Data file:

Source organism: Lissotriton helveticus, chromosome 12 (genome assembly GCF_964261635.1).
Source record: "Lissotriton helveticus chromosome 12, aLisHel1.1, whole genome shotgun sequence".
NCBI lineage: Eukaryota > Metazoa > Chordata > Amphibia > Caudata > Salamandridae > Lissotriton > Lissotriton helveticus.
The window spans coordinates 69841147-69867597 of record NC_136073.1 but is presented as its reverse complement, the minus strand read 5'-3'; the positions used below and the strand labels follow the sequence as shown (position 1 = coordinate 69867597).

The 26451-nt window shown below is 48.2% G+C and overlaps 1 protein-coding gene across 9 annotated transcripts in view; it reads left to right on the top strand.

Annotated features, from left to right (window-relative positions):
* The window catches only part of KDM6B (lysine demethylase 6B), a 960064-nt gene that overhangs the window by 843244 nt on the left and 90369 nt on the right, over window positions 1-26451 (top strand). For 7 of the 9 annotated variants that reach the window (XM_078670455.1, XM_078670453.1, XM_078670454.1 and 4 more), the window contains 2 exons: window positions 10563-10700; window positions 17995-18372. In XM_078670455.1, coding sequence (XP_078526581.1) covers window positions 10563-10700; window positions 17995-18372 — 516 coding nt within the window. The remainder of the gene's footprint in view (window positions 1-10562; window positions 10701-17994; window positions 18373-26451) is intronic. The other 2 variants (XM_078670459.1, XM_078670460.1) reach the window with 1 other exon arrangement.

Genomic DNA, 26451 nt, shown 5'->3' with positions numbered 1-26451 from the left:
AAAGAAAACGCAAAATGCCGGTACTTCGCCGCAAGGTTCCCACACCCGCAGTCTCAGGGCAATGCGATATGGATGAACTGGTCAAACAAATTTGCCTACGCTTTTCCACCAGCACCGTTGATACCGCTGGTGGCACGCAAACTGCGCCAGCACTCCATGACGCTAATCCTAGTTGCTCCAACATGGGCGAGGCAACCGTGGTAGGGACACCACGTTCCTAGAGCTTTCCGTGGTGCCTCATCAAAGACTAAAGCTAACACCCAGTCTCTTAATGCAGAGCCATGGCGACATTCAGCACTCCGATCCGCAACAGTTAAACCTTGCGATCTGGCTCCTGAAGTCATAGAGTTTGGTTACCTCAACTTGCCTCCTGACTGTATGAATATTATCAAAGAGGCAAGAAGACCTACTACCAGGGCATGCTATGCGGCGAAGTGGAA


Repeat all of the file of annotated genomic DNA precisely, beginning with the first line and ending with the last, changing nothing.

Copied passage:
Source organism: Lissotriton helveticus, chromosome 12 (genome assembly GCF_964261635.1).
Source record: "Lissotriton helveticus chromosome 12, aLisHel1.1, whole genome shotgun sequence".
NCBI lineage: Eukaryota > Metazoa > Chordata > Amphibia > Caudata > Salamandridae > Lissotriton > Lissotriton helveticus.
The window spans coordinates 69841147-69867597 of record NC_136073.1 but is presented as its reverse complement, the minus strand read 5'-3'; the positions used below and the strand labels follow the sequence as shown (position 1 = coordinate 69867597).

The 26451-nt window shown below is 48.2% G+C and overlaps 1 protein-coding gene across 9 annotated transcripts in view; it reads left to right on the top strand.

Annotated features, from left to right (window-relative positions):
* The window catches only part of KDM6B (lysine demethylase 6B), a 960064-nt gene that overhangs the window by 843244 nt on the left and 90369 nt on the right, over window positions 1-26451 (top strand). For 7 of the 9 annotated variants that reach the window (XM_078670455.1, XM_078670453.1, XM_078670454.1 and 4 more), the window contains 2 exons: window positions 10563-10700; window positions 17995-18372. In XM_078670455.1, coding sequence (XP_078526581.1) covers window positions 10563-10700; window positions 17995-18372 — 516 coding nt within the window. The remainder of the gene's footprint in view (window positions 1-10562; window positions 10701-17994; window positions 18373-26451) is intronic. The other 2 variants (XM_078670459.1, XM_078670460.1) reach the window with 1 other exon arrangement.

Genomic DNA, 26451 nt, shown 5'->3' with positions numbered 1-26451 from the left:
AAAGAAAACGCAAAATGCCGGTACTTCGCCGCAAGGTTCCCACACCCGCAGTCTCAGGGCAATGCGATATGGATGAACTGGTCAAACAAATTTGCCTACGCTTTTCCACCAGCACCGTTGATACCGCTGGTGGCACGCAAACTGCGCCAGCACTCCATGACGCTAATCCTAGTTGCTCCAACATGGGCGAGGCAACCGTGGTAGGGACACCACGTTCCTAGAGCTTTCCGTGGTGCCTCATCAAAGACTAAAGCTAACACCCAGTCTCTTAATGCAGAGCCATGGCGACATTCAGCACTCCGATCCGCAACAGTTAAACCTTGCGATCTGGCTCCTGAAGTCATAGAGTTTGGTTACCTCAACTTGCCTCCTGACTGTATGAATATTATCAAAGAGGCAAGAAGACCTACTACCAGGGCATGCTATGCGGCGAAGTGGAA